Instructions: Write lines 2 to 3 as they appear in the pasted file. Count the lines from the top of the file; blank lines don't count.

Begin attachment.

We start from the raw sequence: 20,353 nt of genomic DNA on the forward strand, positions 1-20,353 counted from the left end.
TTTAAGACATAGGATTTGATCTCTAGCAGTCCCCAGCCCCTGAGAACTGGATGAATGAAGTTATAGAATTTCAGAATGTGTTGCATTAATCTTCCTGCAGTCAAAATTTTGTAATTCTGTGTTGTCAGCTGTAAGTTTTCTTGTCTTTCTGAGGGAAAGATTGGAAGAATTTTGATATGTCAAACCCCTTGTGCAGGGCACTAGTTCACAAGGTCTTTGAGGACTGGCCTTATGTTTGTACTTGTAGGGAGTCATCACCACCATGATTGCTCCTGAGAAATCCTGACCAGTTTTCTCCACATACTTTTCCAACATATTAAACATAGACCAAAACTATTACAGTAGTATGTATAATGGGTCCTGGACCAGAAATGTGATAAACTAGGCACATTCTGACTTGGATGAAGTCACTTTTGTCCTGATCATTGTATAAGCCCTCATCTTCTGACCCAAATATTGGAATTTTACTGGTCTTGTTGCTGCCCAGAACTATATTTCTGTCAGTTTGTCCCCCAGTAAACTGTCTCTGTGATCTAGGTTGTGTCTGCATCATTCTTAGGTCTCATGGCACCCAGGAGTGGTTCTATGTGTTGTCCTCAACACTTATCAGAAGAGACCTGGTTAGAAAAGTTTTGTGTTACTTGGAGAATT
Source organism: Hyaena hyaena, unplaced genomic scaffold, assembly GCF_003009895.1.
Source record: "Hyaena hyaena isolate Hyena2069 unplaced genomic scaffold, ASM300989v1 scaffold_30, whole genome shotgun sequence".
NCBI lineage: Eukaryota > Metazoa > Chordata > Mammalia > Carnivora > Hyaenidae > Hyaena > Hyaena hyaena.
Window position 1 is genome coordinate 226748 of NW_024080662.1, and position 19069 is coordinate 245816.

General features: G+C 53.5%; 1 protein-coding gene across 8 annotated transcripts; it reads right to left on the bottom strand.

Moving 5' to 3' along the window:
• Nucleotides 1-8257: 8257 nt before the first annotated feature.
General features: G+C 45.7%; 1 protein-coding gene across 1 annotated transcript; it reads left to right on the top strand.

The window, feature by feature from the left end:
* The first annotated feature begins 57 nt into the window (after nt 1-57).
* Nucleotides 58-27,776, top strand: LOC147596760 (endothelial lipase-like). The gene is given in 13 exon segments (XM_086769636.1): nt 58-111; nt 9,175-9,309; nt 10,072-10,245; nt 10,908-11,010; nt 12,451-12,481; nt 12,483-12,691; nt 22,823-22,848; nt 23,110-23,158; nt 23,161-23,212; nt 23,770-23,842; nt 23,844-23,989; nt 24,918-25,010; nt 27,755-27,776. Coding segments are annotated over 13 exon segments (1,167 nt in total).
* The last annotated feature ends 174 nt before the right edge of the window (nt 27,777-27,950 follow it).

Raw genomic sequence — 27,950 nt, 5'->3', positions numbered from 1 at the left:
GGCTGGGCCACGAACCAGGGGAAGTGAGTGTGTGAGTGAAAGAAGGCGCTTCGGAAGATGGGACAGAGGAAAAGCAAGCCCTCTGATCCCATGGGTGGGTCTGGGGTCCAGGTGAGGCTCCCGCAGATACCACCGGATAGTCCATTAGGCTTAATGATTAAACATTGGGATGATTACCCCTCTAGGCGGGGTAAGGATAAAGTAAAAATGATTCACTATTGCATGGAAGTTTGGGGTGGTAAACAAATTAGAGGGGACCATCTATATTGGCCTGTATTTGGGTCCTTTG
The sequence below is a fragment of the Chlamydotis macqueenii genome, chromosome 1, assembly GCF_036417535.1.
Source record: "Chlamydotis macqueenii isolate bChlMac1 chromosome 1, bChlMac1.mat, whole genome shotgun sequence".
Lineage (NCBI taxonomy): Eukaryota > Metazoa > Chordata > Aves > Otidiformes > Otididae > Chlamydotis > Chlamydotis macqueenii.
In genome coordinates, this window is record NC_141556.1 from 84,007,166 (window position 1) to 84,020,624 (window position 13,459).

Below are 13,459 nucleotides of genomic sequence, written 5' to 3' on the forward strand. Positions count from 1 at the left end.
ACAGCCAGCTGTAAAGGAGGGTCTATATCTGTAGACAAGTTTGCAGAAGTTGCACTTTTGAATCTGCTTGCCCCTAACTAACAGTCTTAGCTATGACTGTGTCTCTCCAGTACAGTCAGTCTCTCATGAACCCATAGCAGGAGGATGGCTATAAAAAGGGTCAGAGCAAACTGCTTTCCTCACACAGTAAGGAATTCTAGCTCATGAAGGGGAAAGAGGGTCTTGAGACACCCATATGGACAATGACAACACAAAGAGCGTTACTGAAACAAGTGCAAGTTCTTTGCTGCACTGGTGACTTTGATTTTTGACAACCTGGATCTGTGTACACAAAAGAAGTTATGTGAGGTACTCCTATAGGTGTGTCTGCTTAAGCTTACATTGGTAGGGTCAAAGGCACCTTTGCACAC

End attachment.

TTTAAGACATAGGATTTGATCTCTAGCAGTCCCCAGCCCCTGAGAACTGGATGAATGAAGTTATAGAATTTCAGAATGTGTTGCATTAATCTTCCTGCAGTCAAAATTTTGTAATTCTGTGTTGTCAGCTGTAAGTTTTCTTGTCTTTCTGAGGGAAAGATTGGAAGAATTTTGATATGTCAAACCCCTTGTGCAGGGCACTAGTTCACAAGGTCTTTGAGGACTGGCCTTATGTTTGTACTTGTAGGGAGTCATCACCACCATGATTGCTCCTGAGAAATCCTGACCAGTTTTCTCCACATACTTTTCCAACATATTAAACATAGACCAAAACTATTACAGTAGTATGTATAATGGGTCCTGGACCAGAAATGTGATAAACTAGGCACATTCTGACTTGGATGAAGTCACTTTTGTCCTGATCATTGTATAAGCCCTCATCTTCTGACCCAAATATTGGAATTTTACTGGTCTTGTTGCTGCCCAGAACTATATTTCTGTCAGTTTGTCCCCCAGTAAACTGTCTCTGTGATCTAGGTTGTGTCTGCATCATTCTTAGGTCTCATGGCACCCAGGAGTGGTTCTATGTGTTGTCCTCAACACTTATCAGAAGAGACCTGGTTAGAAAAGTTTTGTGTTACTTGGAGAATT
Source organism: Hyaena hyaena, unplaced genomic scaffold, assembly GCF_003009895.1.